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My first rebus, so I hope that it makes sense.

Given that $f(z)=\dfrac{1}{(z-A)^n}$, is it true that $A=[N,\ldots,O]$?

Hint:

$f$, $n$, and $z$ are not important

Hint:

It's about fruits

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    $\begingroup$ To get started: $A$ is a pole of function $f$. $\endgroup$ – Haobin Apr 1 '16 at 10:05
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The community wiki answer is

No.

Community wiki argument:

1. $A$ is a pole of the function
2. $[N..O]$ is the $N$-$O$-range, respectively the EN-O-RANGE.
3. Now the question is: IS A-POLE EQUAL TO EN-O-RANGE?
4. And the answer is: No, since you cannot compare apples to oranges.

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  • $\begingroup$ oh wow, this is a way better answer than I was expecting out of this puzzle $\endgroup$ – question_asker Apr 4 '16 at 12:25
  • $\begingroup$ Well done! And by the way, what is the community wiki (I'm new here)? $\endgroup$ – fffred Apr 4 '16 at 12:49
  • $\begingroup$ @fffred A community wiki is an answer editable by anyone with a reputation above 100 (Rather than 2000). Wikis do not affect reputation in any way. Here is a link to more info:meta.stackexchange.com/questions/11740/… $\endgroup$ – Redwolf Programs Apr 15 '18 at 14:34
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Another try - is it?

There is no answer - i.e. it cannot be deduced

because

The rebus last line is comparing apples and oranges

as

Apples is A pole (plural as pole of degree n)

and

oranges is 0 (zero) ranges as No is the range or interval.

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  • $\begingroup$ You're almost there. But I'm not sure I understand the reasoning for the latter. Think pronunciation. In any case, what is the answer to "is the following true?" $\endgroup$ – fffred Apr 4 '16 at 11:21
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    $\begingroup$ +1, but I think the latter part is supposed to come from pronouncing "N-O range" $\endgroup$ – Will Apr 4 '16 at 11:36
  • $\begingroup$ I agree with the above comments - that would make a good answer (I couldn't quite get it and I edited my answer a few times already - not sure of the protocol of editing an already posted answer - and thanks also for correcting the format earlier.) $\endgroup$ – Tom Apr 4 '16 at 11:42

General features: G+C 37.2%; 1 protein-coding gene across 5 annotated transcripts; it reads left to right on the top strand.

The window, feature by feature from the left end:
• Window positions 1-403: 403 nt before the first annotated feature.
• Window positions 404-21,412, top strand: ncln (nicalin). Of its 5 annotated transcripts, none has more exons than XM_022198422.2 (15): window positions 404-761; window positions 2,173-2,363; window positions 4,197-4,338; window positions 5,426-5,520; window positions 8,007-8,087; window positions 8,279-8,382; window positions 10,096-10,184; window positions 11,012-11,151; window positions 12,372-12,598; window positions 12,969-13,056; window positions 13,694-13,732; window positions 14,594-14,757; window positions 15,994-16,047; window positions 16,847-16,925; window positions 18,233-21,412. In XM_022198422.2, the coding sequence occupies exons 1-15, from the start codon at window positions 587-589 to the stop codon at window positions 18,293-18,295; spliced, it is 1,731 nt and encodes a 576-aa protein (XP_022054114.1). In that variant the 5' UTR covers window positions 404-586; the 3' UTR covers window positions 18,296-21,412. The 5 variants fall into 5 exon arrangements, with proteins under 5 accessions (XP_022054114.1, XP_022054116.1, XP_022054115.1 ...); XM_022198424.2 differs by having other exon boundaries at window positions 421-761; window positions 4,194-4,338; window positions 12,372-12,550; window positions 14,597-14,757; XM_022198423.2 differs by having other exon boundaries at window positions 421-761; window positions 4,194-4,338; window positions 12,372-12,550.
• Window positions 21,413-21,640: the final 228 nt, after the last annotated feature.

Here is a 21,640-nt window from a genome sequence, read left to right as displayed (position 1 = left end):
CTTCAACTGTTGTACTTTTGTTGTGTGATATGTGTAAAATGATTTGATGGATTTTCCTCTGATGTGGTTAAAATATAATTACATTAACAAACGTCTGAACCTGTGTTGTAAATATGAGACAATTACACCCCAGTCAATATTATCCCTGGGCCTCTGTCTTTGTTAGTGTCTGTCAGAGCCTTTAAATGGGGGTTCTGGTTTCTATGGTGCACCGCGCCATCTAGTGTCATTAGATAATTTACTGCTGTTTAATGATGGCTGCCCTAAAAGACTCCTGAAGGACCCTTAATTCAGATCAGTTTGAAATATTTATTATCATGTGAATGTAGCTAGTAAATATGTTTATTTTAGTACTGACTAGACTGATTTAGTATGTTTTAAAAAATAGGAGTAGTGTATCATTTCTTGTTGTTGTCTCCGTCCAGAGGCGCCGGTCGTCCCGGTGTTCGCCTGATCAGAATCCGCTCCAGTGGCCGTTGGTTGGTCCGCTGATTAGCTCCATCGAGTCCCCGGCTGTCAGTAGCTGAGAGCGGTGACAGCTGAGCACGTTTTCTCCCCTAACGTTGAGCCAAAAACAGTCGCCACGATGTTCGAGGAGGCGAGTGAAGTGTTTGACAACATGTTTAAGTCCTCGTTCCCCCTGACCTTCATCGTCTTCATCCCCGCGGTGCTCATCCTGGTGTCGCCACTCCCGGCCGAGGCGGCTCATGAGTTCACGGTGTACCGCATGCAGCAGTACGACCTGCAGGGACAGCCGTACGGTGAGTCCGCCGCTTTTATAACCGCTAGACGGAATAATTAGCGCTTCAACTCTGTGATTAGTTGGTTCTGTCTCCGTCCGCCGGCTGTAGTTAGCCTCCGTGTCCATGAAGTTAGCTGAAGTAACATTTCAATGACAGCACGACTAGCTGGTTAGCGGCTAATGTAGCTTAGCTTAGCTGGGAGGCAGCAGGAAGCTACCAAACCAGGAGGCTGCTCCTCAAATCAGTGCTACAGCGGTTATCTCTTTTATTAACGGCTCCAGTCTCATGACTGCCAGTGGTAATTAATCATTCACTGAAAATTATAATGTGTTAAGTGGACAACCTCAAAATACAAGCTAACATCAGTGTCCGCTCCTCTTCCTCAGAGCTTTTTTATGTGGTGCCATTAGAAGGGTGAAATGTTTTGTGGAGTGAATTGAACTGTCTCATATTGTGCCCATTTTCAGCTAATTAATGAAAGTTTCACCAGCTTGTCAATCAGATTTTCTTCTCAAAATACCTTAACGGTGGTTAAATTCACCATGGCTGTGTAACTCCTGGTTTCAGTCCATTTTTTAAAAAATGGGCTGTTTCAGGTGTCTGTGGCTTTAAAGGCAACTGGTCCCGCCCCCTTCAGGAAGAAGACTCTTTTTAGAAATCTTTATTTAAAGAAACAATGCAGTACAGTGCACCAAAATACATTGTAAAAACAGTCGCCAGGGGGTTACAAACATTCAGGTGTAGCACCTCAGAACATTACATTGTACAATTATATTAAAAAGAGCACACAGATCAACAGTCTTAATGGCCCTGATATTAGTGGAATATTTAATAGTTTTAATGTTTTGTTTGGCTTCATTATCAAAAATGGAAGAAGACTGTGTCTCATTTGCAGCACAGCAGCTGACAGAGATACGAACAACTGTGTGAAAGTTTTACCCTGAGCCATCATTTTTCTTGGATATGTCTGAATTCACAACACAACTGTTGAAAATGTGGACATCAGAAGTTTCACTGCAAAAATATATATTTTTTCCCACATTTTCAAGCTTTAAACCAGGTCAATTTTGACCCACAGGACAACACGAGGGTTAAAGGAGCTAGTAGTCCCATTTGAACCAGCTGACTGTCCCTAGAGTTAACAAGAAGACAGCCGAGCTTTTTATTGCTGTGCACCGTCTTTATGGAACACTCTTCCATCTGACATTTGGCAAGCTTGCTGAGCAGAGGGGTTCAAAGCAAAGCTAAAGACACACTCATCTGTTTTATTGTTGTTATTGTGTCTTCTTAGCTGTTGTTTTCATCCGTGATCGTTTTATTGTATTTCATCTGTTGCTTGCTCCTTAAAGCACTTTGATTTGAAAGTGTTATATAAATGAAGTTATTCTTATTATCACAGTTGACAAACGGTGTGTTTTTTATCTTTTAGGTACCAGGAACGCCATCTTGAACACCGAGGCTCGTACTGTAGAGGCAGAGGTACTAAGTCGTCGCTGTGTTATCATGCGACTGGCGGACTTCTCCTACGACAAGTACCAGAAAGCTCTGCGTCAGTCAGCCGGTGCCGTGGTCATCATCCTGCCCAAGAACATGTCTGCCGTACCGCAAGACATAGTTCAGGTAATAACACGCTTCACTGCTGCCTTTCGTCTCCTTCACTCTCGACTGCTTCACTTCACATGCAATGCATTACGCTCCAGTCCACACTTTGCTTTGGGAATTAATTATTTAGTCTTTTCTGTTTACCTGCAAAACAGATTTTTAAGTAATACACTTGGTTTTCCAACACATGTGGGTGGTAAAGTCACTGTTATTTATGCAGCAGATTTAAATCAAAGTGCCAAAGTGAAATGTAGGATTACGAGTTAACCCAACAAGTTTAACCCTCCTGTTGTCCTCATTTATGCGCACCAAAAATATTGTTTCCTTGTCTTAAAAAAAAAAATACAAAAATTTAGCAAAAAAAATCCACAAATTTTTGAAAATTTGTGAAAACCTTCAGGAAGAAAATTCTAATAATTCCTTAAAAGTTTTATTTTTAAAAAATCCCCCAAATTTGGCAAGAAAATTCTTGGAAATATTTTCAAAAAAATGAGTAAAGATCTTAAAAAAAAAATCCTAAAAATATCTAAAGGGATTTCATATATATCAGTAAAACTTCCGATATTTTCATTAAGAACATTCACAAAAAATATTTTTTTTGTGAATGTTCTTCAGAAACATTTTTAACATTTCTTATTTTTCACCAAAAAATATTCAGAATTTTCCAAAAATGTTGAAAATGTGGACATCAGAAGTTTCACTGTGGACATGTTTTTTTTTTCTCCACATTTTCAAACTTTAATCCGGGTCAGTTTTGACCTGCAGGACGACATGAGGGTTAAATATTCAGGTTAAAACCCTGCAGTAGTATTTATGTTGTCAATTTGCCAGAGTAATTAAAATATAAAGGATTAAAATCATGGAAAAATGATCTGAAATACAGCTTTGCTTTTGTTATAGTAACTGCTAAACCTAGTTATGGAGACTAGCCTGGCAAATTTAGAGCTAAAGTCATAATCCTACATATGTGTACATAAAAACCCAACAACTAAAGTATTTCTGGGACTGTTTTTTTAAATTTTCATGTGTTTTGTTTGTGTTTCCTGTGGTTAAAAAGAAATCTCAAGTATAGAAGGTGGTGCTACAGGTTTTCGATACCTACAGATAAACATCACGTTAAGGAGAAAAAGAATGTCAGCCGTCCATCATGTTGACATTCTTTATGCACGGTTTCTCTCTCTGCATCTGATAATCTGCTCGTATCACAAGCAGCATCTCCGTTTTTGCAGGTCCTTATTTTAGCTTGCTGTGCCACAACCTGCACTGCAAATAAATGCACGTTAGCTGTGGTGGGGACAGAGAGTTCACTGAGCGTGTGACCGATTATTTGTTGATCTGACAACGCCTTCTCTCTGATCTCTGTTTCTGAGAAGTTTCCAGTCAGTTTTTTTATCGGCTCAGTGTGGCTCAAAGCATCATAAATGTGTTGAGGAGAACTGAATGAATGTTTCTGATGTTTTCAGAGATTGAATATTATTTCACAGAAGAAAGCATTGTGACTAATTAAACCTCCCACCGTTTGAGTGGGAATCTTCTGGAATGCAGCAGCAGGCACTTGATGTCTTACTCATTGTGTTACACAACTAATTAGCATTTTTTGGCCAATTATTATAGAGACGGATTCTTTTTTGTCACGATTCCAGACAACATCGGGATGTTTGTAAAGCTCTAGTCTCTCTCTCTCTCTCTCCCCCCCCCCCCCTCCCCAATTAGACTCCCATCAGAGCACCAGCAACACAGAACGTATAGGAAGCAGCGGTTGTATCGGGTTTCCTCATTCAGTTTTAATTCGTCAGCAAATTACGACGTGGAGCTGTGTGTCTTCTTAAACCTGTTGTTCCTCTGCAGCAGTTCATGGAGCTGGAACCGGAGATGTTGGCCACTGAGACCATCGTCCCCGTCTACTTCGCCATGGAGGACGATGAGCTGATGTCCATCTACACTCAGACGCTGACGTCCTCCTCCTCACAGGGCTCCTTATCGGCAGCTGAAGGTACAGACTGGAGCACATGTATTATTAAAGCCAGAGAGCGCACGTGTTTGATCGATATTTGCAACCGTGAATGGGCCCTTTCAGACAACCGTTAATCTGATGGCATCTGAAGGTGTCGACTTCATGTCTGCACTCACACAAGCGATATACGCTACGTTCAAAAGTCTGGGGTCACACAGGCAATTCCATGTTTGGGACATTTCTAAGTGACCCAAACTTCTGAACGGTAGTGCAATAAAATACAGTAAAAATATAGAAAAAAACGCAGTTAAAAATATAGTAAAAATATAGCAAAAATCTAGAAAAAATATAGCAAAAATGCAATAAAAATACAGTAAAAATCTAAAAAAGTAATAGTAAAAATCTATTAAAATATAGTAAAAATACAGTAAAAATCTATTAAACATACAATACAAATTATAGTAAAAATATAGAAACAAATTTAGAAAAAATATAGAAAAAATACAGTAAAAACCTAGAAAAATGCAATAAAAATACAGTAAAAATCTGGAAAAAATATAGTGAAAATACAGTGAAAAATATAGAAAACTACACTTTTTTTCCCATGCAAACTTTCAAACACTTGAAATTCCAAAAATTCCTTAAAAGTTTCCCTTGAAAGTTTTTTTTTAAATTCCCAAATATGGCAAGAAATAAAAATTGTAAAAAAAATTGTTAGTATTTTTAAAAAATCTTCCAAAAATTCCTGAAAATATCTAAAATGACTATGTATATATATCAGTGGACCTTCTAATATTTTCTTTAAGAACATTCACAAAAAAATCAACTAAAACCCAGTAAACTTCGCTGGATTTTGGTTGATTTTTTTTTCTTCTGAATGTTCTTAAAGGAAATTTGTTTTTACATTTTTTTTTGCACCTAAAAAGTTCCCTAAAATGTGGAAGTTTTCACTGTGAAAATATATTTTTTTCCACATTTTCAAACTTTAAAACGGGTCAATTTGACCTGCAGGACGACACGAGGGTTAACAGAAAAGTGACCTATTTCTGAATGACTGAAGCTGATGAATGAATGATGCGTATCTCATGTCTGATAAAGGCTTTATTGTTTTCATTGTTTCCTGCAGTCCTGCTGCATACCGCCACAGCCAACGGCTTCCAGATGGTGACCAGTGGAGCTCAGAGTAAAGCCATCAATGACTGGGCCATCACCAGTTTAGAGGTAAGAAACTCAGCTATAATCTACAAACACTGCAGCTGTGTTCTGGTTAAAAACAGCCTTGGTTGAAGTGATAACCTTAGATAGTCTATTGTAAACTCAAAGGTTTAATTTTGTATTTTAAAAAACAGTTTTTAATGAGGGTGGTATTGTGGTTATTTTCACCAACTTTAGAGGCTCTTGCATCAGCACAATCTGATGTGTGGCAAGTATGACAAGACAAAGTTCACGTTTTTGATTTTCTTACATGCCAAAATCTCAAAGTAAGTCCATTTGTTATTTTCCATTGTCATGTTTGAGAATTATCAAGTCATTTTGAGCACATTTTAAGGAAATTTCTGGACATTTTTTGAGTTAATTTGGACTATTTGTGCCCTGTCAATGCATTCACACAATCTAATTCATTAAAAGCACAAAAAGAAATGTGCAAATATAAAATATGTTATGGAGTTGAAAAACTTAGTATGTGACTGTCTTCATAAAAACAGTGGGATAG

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Is it:-

Poles apart ?

Because

$A$ is a pole of the function in variable $z$ and these letters are distant from each other in the alphabet(similar to the poles of a magnet).
It may be noted that a monopole does not exist, so the South and North Pole of a magnet are always some distance apart, howsoever small this distance might be.


So the following (ie.$A=[N\,.\!.\, O]$) is:

False, as $O$ and $N$ are not poles apart(ie. far apart) in the alphabet.

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  • $\begingroup$ Nice idea, but that's not the right answer. $\endgroup$ – fffred Apr 1 '16 at 11:55
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Is it:

An apple a day keeps the doctor away.

Because

Apple is A pole
Doctor away is Dr No separated

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  • $\begingroup$ It's not about Dr No :) $\endgroup$ – fffred Apr 4 '16 at 10:27
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Is it:

A Polar Molecule?

So the following (ie.$A=[N..O]$) is :

True, as $[N..O]$ (read as $N$ to $O$),ie. $N_2O$ is a polar molecule.

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  • $\begingroup$ Another interesting interpretation! The one I'm thinking about still has a better match. $\endgroup$ – fffred Apr 1 '16 at 15:01

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